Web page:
Thursday, November 17, 2005

Sony in the dog house

After two weeks of public-relations hell, several class-action lawsuits, and the introduction of a virus that takes advantage of its DRM cloaking, Sony/BMG has decided to take its lumps. They have pulled the DRM-infested CDs from store shelves, apologized to their suckers customers, and started a recall. The BBC (includes a partial list of infested titles) and Wired cover the story.

As it turns out, Mac users were not immune to the wiles of Sony DRM. But to load it on a Mac, you would have to open the data image that the CD provides, run the installer, and type an administrator password. Not exactly stealthy.

The last straw may not have been the virus, nor a computer security expert announcing that over 500,000 networks have Sony’s malware installed — but then Microsoft declared it malware and announced that their “Defender” product would find and remove it. When the Evil Empire can score PR points off of you, you know you’re in it ankle-deep-head-first. Some people have opined that Sony broke several computer tampering laws, but huge corporations don’t get prosecuted in Bushworld so that line is not worth pursuing.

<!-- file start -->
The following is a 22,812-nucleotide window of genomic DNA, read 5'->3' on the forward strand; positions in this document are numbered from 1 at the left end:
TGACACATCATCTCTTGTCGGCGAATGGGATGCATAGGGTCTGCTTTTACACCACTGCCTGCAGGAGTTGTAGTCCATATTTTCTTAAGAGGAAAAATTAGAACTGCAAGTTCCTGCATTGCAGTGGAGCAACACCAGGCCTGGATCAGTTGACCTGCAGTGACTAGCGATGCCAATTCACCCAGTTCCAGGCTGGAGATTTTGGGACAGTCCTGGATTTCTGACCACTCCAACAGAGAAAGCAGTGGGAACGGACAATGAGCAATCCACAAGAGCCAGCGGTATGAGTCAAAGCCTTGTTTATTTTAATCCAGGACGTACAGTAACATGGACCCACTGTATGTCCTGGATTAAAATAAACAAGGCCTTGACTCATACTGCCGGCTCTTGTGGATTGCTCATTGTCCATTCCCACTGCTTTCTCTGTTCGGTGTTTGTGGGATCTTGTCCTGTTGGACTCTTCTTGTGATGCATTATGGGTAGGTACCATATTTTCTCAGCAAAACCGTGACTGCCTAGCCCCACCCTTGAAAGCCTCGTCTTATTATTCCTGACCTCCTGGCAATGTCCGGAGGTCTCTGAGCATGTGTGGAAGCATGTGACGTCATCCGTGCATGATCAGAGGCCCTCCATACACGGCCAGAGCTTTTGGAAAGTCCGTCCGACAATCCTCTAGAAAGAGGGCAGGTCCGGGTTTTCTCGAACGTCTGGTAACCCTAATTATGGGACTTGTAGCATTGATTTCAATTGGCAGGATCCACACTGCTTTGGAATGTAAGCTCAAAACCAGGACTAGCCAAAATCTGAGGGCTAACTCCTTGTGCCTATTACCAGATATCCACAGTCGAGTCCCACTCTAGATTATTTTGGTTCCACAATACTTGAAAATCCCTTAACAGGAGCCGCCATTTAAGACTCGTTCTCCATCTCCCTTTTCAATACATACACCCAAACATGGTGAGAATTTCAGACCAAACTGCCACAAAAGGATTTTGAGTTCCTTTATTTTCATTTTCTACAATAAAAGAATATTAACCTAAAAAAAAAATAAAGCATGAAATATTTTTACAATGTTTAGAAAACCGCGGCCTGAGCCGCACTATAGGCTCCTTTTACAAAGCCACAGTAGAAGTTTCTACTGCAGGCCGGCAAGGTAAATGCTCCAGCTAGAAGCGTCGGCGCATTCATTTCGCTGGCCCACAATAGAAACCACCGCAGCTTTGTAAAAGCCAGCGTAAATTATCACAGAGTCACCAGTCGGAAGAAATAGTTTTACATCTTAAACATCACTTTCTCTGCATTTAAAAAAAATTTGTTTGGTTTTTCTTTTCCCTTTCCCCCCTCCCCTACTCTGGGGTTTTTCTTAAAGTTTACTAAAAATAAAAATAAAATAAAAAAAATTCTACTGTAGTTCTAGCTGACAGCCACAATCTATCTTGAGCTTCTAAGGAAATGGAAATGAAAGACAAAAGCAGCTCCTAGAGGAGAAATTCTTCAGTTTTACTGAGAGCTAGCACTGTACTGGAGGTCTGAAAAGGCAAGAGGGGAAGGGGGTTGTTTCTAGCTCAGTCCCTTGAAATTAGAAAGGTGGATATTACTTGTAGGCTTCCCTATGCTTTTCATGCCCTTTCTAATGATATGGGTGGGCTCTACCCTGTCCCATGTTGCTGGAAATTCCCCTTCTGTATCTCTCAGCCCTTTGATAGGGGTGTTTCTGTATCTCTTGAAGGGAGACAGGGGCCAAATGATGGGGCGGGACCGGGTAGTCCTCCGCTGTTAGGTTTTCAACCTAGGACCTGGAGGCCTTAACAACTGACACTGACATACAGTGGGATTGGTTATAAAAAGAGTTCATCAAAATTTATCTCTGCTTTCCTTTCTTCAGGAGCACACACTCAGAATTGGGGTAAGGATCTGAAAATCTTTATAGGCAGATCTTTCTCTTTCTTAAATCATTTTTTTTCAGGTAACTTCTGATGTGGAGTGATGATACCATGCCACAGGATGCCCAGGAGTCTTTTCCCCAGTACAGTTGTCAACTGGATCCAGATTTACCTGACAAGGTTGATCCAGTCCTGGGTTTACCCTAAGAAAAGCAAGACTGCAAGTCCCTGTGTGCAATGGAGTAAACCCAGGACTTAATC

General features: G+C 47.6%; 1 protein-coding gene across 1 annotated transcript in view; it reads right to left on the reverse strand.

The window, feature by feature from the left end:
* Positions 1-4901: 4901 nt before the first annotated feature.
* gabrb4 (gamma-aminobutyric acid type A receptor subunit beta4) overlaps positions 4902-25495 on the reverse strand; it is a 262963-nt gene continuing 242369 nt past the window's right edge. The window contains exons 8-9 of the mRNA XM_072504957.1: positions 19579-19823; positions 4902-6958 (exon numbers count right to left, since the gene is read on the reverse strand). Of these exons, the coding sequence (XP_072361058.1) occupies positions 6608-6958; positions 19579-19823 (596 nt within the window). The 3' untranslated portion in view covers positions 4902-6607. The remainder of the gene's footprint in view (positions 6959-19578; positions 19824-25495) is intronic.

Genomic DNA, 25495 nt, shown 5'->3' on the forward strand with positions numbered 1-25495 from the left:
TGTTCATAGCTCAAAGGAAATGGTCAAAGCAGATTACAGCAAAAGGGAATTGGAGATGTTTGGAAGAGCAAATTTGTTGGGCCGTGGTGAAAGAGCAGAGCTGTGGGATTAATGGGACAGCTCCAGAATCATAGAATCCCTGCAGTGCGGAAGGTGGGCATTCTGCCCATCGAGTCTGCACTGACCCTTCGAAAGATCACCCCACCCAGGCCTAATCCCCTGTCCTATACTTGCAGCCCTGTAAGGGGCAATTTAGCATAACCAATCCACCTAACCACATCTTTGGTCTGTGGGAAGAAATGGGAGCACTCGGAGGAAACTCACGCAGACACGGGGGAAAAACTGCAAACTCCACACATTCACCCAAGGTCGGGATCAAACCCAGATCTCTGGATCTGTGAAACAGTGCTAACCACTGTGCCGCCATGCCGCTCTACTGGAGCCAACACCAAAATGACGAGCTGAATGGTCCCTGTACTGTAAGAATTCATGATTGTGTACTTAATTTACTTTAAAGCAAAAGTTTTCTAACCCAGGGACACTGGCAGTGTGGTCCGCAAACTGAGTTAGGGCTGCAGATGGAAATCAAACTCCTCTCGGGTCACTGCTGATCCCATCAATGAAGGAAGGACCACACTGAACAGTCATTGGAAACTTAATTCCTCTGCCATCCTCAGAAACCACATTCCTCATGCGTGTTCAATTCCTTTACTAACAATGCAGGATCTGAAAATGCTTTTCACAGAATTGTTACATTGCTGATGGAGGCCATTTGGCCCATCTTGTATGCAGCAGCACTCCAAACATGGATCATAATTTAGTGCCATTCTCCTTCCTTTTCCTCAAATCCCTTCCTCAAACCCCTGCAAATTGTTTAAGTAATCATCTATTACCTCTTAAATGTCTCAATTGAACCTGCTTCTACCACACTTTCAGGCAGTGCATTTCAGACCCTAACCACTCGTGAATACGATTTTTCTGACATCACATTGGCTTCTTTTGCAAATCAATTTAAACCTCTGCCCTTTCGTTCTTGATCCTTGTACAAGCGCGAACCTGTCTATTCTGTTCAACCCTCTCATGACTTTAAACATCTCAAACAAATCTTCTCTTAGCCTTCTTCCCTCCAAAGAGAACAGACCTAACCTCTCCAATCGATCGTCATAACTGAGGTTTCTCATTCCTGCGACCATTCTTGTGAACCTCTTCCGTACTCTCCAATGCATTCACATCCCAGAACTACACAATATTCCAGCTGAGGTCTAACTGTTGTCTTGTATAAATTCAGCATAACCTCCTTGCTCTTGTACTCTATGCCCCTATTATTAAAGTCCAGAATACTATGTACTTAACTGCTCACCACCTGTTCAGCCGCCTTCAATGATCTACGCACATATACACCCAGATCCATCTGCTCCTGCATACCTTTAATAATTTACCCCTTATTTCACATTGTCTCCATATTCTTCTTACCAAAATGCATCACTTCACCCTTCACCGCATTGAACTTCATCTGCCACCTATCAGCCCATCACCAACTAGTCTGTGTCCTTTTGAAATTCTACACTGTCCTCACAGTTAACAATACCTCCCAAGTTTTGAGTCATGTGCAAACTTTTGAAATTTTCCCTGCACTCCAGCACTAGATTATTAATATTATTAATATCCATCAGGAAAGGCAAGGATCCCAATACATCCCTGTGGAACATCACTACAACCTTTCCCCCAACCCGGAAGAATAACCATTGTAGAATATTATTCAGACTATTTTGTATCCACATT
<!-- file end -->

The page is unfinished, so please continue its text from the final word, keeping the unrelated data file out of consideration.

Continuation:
But in all the mea culpa and sackcloth, there’s a crucial piece missing — as Arlo Guthrie put it: “Kid, have you rehabilitated yourself?” Sony/BMG admitted the crime and now they’re paying the fine, but confession is not repentance. Indeed, their first attempt to blunt the negative publicity involved announcing they were temporarily suspending use of that particular DRM malware. Sony might even promise to never use the “XCP” copy-protection again, but they have not — and probably will not — swear off all future attempts at DRM.

However, the piracy that Sony (and other RIAA companies) whines about has been around long before the Internet or even the personal computer. I remember swapping cassette tapes with friends back in the early 1970s, basically mixes of our favorite 45s. Technology has simply made swapping music more efficient is all. As I said earlier this month, we fought this copy-protection battle with software companies about 20 years ago. Copy-protection only inconveniences those who want to be honest — indeed, there were pirates back in the 1980s who only traded (formerly) protected titles. Look at it this way: if you knew all new cars were booby-trapped, would you buy one?

Wired suggested a while back that there could well be a way out for a media company with the guts to try it. I expect to see flying pigs first, though.

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